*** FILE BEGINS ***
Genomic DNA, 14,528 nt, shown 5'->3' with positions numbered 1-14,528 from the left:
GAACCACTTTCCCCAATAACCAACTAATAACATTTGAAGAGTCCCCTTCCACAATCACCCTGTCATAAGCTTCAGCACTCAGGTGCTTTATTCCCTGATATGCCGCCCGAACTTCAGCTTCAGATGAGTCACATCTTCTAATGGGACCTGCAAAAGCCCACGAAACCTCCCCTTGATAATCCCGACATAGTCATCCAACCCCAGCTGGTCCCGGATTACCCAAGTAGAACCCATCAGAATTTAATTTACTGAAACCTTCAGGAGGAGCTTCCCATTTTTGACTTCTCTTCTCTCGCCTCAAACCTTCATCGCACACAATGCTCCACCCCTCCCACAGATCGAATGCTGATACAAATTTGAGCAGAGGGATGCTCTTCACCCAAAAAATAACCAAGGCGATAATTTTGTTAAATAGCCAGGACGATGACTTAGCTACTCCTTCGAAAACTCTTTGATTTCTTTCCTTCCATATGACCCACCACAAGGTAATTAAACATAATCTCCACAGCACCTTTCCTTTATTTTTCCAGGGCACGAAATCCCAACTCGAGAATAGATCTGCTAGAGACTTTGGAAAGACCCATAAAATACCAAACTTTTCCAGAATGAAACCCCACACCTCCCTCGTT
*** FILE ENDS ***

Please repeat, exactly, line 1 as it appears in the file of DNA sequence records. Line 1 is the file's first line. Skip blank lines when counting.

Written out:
Genomic DNA, 14,528 nt, shown 5'->3' with positions numbered 1-14,528 from the left: